At a low (acidic) pH, both groups carboxylic and amino group are protonated. As the pH of the solute is raised, the –COOH group of form I can dissociate by donating a proton to the medium. The release of proton results in the formation of carboxylate group –COO–. This structure is shown as form II which is dipolar form of molecule. This form is also called Zwitter ion form and is the isoelectric form of alanine. Thus it has overall charge of zero.
Draw the structure of amino acid Alanine.
Structure of amino acid alanine
What are gums made of ? Is fevicol different ?
Gums are made of hexoses and pentoses. Gum is formed naturally in plants by the decomposition of cellulose. It is colloidal in nature, soluble in water and insoluble in organic solvents like alcohol. It is closely allied to pectin and contains polysaccharides especially xylose.
Fevicol is a synthetic gum as it is a petrochemical polymer artificially synthesised in industries.
Find out a qualitative test for proteins, fats and oils, amino acids and test any fruit juice, saliva, sweat and wine for them.
Test for Proteins
Biuret test. Take 3ml of egg albumin in a test tube and add an equal volume of 10% NaOH. Mix thoroughly and add 0.5% CuSO4 dropwise. Mix well. A purple-violet or pinkish violet colour develops.
Test for Fats
Solubility test. In five test tubes, take 3ml of water, alcohol, ether, benzene and chloroform. To each test tube add 3 drops of lipid. Shake well and note the solubility. The lipid floats on water but it is miscible with ether, benzene and chloroform, while it sinks to the bottom in alcohol.
Find out how much cellulose is made by all the plants in the biosphere and compare it with how much of paper is manufactured by man and hence what is the consumption of plant material by man annually. What a loss of vegetation !
The amount of paper manufactured by man exceeds the quantity of cellulose made by the plants in biosphere upto a great extent. The demand for paper is increasing day by day leading to intense deforestation by mankind. This leads to loss of vegetation, the net result of which is a disturbance in ecological equilibrium and loss of plant and animal species.
Describe the important properties of enzymes.
The important properties of enzymes are listed below :
- Chemical Nature. The enzymes are proteinic in nature except ribozyme. Some enzymes have additional non-protein (inorganic or organic) substances associated with them for their action.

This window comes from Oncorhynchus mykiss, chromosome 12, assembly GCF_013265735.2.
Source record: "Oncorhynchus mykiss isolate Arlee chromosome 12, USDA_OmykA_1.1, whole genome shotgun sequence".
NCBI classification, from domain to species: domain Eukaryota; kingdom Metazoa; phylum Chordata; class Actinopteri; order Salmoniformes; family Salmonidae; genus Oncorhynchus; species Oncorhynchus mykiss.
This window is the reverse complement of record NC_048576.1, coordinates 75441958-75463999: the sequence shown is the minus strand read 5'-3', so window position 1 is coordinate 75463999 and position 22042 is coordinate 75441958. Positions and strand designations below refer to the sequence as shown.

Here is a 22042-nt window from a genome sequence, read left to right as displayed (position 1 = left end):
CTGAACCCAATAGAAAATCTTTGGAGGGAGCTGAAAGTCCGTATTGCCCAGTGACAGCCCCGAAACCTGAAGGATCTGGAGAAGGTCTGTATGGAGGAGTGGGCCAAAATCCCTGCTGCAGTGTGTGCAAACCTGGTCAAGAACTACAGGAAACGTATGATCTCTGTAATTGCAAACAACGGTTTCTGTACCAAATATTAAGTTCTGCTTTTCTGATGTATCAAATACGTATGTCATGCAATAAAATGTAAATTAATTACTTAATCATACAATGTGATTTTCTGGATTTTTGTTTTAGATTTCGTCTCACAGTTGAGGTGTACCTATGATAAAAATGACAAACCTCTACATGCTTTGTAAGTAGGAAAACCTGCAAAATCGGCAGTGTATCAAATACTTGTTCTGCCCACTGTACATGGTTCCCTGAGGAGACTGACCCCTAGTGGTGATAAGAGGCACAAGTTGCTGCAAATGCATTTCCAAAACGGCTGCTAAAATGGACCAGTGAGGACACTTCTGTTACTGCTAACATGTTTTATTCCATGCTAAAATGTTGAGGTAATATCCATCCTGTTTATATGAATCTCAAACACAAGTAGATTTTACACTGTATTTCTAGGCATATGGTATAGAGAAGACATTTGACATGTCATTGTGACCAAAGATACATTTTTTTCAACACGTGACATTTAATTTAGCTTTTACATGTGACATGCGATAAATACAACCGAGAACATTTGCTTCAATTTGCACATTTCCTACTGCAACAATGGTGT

- Molecular Weight. The enzymes have very high molecular weights. These vary from 6000 for bacterial ferredoxin to 4,600,000 for pyruvate dehydrogenase complex.
- Chemical Activity. The enzymes accelerate a chemical reaction by lowering activation energy.
- Changeless Form. The enzymes combine temporarily with the substrate molecules but are not consumed or changed permanently in the reaction they catalyse. They are produced in same form at the end of reaction.
- Reversibility of Reaction. The enzyme-controlled reactions are reversible.
- High Efficiency. Most enzymes have high turnover number. A molecule of the enzyme catalase from cattle liver decomposes 5,000,000 molecules of hydrogen peroxide to water and hydrogen in one minute at 0C. The turnover number of catalase is thus, 5,000,000 at 0C. The turnover number for carbonic anhydrase present in the RBCs is 36 million. The higher the turnover number, the more efficient is enzyme.
- Action Specificity. The enzymes are specific in action.
- Temperature Sensitivity. The enzymes function best at an optimum temperature. The optimum temperature for human enzymes is 35 to 40C—close to human body temperature. The enzyme activity decreases with decrease as well as increase in temperature, and stops at 0C and above 80C. The enzymes of bacteria inhabiting hot springs have an optimum temperature of 70C or more.
- pH Sensitivity. The enzymes show maximum activity at an optimum pH (6 – 8) but enzymes have specific pH for their action.
- An extremely small quantity of enzyme is required to bring about a measurable change in the rate of reaction.